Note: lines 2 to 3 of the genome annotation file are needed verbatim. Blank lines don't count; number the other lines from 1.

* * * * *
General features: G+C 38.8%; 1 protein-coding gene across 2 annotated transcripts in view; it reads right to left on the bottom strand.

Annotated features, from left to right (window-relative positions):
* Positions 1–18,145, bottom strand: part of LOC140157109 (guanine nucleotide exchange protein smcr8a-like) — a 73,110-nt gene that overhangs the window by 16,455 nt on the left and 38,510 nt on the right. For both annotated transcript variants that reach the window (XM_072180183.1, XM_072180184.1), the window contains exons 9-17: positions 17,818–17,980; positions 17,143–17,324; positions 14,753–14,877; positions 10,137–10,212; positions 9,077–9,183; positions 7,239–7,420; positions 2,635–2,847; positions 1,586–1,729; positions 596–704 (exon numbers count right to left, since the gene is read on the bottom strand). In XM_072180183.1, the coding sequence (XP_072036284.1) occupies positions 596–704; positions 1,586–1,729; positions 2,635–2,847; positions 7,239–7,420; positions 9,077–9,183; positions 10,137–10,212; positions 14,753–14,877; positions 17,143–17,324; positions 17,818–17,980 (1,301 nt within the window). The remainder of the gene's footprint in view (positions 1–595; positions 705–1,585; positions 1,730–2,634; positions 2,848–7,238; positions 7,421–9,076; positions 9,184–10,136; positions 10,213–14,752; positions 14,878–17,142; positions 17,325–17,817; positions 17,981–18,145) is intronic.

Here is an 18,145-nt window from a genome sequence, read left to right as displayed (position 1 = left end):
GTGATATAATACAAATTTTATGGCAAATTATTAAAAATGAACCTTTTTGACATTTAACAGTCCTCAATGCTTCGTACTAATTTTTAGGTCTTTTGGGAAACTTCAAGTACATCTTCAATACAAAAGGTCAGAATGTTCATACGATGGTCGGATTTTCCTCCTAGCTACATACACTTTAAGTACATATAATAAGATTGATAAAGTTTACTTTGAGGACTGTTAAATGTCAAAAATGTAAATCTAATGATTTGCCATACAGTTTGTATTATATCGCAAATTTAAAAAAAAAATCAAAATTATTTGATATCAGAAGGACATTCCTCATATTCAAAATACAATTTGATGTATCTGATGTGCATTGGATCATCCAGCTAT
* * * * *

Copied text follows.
Annotated features, from left to right (window-relative positions):
* Positions 1–18,145, bottom strand: part of LOC140157109 (guanine nucleotide exchange protein smcr8a-like) — a 73,110-nt gene that overhangs the window by 16,455 nt on the left and 38,510 nt on the right. For both annotated transcript variants that reach the window (XM_072180183.1, XM_072180184.1), the window contains exons 9-17: positions 17,818–17,980; positions 17,143–17,324; positions 14,753–14,877; positions 10,137–10,212; positions 9,077–9,183; positions 7,239–7,420; positions 2,635–2,847; positions 1,586–1,729; positions 596–704 (exon numbers count right to left, since the gene is read on the bottom strand). In XM_072180183.1, the coding sequence (XP_072036284.1) occupies positions 596–704; positions 1,586–1,729; positions 2,635–2,847; positions 7,239–7,420; positions 9,077–9,183; positions 10,137–10,212; positions 14,753–14,877; positions 17,143–17,324; positions 17,818–17,980 (1,301 nt within the window). The remainder of the gene's footprint in view (positions 1–595; positions 705–1,585; positions 1,730–2,634; positions 2,848–7,238; positions 7,421–9,076; positions 9,184–10,136; positions 10,213–14,752; positions 14,878–17,142; positions 17,325–17,817; positions 17,981–18,145) is intronic.